After the training phase (i.e., the AO or AV gating tasks) the participants rated the effort required for the training tasks on a questionnaire with a visual analog scale ranging between 0 (no effort) and 100 (maximum effort). The NT control group also rated their effort, in order to keep the procedure as constant as possible for all three groups.

The scores were first checked for potential outliers, defined as more than 3 SDs of the respective group means, and more than 0.5 SD beyond the closest score. One participant in the AV group scored more than 3 SDs above than the AV group mean at before training (which would have potentially exaggerated the effect of AV training). This score was therefore adjusted to 0.5 SD above the second poorest result within the AV group. (Note: Since the output of the HINT was SNR, a higher SNR meant poorer speech identification.)

The grand mean for speech-in-noise test performance before training was identical for the participants in the present study compared to the norm data in Hällgren et al. (2006), M = −3.0 dB SNR, and with similar variation (SD = 0.86 dB vs SD = 1.1 dB, F[9, 59]= 1.64, p > 0.05). This suggests that all our participants indeed had normal hearing.

Figure 1 shows the mean scores and standard errors for HINT performance, before and after the training phase, for each group. A 3 (Training [AO, AV, and NT]) × 2 (Occasion [before vs after training]) mixed analysis of variance, with repeated measures on the second factor, was conducted to examine differences between the groups on HINT scores before and after interventions.

Fig. 1.

HINT speech-in-noise identification results (M ± SE) for the three groups, before and after the speech identification training phase.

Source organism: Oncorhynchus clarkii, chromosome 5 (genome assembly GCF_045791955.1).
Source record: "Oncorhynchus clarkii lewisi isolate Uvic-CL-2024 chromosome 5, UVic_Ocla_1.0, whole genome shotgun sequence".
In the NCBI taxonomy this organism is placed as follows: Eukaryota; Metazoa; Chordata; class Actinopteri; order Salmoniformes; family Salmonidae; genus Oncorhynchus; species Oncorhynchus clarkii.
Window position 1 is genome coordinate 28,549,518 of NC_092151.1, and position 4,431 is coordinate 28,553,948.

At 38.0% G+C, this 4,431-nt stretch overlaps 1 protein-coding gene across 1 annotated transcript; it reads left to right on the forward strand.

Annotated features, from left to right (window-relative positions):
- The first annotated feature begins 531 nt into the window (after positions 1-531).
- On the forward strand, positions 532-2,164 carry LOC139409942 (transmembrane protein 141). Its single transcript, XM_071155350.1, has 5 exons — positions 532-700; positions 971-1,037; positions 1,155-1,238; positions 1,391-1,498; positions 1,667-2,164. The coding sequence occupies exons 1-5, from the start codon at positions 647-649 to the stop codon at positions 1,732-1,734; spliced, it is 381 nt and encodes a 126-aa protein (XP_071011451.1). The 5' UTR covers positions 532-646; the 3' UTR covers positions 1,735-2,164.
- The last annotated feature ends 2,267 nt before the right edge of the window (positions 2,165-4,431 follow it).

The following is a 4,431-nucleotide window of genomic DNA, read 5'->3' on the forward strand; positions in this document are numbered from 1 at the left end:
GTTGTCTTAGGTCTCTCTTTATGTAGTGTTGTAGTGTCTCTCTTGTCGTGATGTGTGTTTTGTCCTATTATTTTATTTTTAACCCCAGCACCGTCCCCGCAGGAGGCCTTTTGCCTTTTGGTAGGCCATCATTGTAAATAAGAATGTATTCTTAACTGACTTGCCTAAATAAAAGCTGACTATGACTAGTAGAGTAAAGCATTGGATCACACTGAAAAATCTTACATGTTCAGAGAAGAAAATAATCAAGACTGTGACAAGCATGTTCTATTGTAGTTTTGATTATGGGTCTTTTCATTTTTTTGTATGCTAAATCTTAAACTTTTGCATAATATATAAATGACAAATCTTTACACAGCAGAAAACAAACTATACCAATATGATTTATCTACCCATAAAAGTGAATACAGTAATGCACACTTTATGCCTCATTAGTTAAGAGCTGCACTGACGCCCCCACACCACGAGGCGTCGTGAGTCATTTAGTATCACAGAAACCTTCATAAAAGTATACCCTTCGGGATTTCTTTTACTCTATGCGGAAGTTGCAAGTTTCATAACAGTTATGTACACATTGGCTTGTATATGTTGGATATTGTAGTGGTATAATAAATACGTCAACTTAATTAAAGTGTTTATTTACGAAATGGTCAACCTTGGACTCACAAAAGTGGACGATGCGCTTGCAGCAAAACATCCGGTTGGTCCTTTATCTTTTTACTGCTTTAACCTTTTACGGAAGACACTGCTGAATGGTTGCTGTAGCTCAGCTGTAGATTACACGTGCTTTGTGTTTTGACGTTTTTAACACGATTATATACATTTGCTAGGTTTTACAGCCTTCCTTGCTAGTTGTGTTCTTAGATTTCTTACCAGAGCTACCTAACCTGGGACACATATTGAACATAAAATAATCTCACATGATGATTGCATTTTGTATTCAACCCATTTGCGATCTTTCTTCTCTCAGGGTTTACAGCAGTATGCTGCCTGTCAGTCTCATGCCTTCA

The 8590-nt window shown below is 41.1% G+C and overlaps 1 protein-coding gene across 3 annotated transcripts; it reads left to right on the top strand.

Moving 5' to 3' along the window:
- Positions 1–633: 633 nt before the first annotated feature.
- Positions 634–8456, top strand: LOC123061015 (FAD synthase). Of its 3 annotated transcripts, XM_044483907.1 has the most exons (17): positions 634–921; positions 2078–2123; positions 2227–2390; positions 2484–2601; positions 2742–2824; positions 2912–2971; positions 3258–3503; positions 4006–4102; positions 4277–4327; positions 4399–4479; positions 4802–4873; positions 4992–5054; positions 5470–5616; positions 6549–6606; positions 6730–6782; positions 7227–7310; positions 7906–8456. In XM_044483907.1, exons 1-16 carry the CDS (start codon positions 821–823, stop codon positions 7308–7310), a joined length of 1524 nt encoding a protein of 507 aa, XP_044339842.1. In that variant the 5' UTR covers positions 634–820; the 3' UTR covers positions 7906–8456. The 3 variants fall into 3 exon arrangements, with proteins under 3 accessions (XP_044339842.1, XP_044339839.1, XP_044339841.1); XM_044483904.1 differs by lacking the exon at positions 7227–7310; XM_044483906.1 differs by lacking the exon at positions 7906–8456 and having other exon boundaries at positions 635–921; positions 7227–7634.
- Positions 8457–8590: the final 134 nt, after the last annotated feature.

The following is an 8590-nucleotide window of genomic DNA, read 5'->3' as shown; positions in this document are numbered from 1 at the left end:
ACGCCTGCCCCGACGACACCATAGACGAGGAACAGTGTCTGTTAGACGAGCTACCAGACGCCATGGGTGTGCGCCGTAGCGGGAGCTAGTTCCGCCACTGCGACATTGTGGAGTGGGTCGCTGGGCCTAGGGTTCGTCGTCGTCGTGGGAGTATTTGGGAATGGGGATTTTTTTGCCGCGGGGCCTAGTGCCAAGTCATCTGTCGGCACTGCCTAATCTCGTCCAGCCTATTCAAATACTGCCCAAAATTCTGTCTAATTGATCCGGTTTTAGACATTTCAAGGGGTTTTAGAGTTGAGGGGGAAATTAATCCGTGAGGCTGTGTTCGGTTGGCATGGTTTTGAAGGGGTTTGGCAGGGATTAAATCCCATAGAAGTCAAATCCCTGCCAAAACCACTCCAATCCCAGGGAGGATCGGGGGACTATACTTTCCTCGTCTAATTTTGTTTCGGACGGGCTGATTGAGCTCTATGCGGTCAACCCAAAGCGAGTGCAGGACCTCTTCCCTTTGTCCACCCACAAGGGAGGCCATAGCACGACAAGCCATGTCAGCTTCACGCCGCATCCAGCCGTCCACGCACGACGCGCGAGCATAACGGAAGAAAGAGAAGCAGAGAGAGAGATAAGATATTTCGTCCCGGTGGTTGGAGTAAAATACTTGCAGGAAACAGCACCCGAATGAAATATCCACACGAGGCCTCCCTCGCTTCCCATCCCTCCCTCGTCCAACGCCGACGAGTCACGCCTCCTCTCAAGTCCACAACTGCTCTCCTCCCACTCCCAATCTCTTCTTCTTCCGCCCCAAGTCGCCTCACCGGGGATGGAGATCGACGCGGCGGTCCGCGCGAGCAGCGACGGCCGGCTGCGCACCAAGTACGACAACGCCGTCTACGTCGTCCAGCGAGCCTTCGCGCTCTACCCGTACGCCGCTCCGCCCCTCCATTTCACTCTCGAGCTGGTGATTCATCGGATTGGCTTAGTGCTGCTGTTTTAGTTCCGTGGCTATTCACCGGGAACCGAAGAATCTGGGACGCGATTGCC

Fig. 1.

HINT speech-in-noise identification results (M ± SE) for the three groups, before and after the speech identification training phase.

Close modal

The results showed that the main effect of Training was not significant (F[2, 57] = 2.18, p = 0.12, ηp2 = 0.07). However, the main effect of Occasion was significant (F[1, 57] = 4.38, p = 0.04, ηp2 = 0.07). There was an interaction of Training× Occasion (F[2, 57] = 3.64, p = 0.03, ηp2 = 0.11). Tests of simple effects of Occasion per group (i.e., before vs after training) did not reach significance in either the AO (F[1, 114] = 0.28, p > 0.05) or the NT group (F[1, 114] = 0.83, p > 0.05). However, the effect of Occasion was significant in the AV group (F[1, 114] = 6.47, p < 0.05, ηp2 = 0.11). Tests of simple effects of group on Occasion showed that the effect of group on HINT performance before training was not significant (F[2, 114] = 0.87, p > 0.05); however, the effect of group on HINT performance after training was significant (F[2, 114] = 4.44, p < 0.05, ηp2 = 0.16). Tukey honest significant difference post hoc tests showed that the AV group tolerated significantly more noise than both the AO and NT groups, but the AO and NT groups did not differ from each other. Comparing mean performance after AV versus AO training, the effect size was d = 0.72; this was reported as d = 1.09 in Moradi et al. (2013).

Table 1 presents the results for self-ratings of effort. As a planned comparison, we tested whether self-rated effort differed between the AO and AV groups, but it did not (t[38] = 0.48, p = 0.64).

Table 1.

Group means and standard deviations for self-ratings of effort.

Training groupSelf-rated effort
MSD
 AO 70.7 14.9  
 AV 73.3 19.3  
 NT 40.2 26.5  
Training groupSelf-rated effort
MSD
 AO 70.7 14.9  
 AV 73.3 19.3  
 NT 40.2 26.5  

AO = auditory only; AV = audiovisual; NT = no training.